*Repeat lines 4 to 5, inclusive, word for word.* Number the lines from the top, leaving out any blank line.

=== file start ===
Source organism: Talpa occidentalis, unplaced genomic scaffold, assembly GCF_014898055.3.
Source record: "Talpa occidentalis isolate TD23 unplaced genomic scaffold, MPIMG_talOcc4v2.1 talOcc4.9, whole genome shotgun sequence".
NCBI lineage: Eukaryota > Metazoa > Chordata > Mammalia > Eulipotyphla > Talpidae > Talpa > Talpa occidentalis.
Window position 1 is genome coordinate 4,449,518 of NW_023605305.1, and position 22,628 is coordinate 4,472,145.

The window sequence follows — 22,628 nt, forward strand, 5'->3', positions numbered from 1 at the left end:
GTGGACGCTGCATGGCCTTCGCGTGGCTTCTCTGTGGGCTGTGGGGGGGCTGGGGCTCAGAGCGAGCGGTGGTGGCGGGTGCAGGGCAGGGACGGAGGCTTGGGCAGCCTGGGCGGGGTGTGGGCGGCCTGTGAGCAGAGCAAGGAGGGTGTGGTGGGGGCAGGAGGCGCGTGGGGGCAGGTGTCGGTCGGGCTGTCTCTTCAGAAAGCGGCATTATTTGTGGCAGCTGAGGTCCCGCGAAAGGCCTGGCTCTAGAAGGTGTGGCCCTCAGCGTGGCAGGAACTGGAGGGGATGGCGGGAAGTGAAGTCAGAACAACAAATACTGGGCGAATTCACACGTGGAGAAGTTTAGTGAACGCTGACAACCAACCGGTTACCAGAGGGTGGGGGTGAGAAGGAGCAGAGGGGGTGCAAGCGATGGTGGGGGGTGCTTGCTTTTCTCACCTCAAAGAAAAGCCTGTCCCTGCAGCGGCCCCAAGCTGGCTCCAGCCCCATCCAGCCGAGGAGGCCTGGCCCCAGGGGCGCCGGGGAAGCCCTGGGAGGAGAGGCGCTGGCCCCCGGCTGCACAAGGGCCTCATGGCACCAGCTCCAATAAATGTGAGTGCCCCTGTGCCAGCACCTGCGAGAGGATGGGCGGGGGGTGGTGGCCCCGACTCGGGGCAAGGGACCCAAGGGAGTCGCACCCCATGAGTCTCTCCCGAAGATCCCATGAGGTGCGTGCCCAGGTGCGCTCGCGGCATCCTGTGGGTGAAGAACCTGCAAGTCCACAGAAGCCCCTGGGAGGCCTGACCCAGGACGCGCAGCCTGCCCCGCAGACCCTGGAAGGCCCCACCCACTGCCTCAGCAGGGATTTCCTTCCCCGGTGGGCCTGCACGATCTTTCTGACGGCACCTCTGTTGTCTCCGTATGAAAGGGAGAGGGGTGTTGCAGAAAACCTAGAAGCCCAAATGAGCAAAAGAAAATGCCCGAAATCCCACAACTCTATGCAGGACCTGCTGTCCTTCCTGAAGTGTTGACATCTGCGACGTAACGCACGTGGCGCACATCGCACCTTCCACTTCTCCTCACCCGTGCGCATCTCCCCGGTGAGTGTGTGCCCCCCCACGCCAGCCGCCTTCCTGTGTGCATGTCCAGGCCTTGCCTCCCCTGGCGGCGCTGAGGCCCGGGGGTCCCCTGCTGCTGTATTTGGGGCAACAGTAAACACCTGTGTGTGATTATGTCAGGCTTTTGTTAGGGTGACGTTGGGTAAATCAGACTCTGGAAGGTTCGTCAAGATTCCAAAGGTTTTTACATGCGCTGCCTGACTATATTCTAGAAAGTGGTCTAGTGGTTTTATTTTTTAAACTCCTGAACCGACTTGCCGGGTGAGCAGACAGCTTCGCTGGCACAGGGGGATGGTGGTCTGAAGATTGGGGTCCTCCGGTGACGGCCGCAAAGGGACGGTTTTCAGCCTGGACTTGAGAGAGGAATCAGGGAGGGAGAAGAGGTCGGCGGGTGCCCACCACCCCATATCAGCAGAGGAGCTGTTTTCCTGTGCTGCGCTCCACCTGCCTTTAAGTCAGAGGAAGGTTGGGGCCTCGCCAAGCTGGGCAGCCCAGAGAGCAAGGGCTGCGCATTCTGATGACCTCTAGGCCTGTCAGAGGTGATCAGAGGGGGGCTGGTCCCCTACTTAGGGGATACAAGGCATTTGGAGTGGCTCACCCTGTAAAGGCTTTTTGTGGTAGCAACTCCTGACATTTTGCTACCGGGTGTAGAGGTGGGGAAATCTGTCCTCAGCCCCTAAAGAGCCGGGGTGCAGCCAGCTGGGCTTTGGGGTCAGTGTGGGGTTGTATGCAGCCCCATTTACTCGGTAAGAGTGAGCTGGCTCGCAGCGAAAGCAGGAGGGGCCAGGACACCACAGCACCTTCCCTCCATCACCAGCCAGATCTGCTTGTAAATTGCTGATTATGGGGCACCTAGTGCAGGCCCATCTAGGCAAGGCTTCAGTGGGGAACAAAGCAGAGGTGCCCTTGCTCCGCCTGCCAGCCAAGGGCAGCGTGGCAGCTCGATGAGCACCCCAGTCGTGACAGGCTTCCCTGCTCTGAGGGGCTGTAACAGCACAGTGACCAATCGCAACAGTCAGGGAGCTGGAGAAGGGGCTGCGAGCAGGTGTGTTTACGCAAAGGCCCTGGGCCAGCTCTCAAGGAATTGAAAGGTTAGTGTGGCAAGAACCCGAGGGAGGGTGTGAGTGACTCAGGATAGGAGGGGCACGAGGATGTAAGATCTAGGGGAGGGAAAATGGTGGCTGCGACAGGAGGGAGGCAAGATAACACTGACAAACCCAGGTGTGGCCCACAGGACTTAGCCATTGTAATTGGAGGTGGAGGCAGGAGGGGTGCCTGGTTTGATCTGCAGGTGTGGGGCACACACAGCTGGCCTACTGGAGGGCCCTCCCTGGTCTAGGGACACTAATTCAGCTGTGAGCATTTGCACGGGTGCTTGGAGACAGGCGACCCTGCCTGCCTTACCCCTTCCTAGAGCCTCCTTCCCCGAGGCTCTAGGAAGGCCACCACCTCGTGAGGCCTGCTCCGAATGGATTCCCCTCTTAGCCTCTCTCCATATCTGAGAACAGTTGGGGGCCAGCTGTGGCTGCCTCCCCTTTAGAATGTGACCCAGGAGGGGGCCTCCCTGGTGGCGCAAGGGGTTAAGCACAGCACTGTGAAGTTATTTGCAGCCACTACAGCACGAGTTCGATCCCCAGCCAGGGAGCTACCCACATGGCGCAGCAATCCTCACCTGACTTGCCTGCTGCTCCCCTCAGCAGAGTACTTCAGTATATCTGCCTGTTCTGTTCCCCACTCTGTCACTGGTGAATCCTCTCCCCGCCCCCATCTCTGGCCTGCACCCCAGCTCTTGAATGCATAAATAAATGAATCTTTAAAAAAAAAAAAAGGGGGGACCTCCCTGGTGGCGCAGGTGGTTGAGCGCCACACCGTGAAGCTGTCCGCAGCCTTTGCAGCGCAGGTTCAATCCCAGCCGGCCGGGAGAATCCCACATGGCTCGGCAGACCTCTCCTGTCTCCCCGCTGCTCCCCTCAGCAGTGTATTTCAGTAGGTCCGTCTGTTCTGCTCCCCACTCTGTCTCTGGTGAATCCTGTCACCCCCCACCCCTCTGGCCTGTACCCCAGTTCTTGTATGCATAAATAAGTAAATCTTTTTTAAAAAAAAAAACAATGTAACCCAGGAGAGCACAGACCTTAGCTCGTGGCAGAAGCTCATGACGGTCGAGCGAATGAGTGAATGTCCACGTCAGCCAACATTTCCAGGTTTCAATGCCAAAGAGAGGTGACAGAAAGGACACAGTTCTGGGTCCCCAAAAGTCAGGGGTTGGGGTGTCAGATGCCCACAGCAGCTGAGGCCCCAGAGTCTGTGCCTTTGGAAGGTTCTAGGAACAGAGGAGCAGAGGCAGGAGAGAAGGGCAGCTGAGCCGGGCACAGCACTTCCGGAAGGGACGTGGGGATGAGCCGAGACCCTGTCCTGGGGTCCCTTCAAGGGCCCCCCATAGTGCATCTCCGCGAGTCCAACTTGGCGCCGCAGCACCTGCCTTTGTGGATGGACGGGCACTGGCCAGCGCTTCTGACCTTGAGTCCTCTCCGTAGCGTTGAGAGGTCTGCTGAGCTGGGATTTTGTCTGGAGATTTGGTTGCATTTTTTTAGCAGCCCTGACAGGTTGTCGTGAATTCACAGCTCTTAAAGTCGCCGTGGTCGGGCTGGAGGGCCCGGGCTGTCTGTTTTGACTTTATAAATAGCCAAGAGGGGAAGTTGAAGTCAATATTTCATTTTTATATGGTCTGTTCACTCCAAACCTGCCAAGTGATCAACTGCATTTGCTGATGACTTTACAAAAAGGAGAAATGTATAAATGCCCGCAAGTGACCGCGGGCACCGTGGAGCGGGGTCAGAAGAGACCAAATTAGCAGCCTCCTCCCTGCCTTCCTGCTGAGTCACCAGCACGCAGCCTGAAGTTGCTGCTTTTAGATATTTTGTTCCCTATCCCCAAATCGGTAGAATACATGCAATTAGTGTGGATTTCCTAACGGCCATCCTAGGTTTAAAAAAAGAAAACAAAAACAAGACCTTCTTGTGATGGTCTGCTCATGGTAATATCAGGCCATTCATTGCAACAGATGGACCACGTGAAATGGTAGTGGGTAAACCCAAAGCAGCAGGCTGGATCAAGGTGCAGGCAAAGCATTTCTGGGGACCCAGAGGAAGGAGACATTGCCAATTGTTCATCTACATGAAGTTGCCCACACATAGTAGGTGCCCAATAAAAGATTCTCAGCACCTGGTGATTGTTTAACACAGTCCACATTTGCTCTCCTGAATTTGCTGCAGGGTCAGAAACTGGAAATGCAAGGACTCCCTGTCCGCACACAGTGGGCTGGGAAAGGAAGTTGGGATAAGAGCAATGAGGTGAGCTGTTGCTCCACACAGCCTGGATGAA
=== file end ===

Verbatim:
Window position 1 is genome coordinate 4,449,518 of NW_023605305.1, and position 22,628 is coordinate 4,472,145.

The window sequence follows — 22,628 nt, forward strand, 5'->3', positions numbered from 1 at the left end: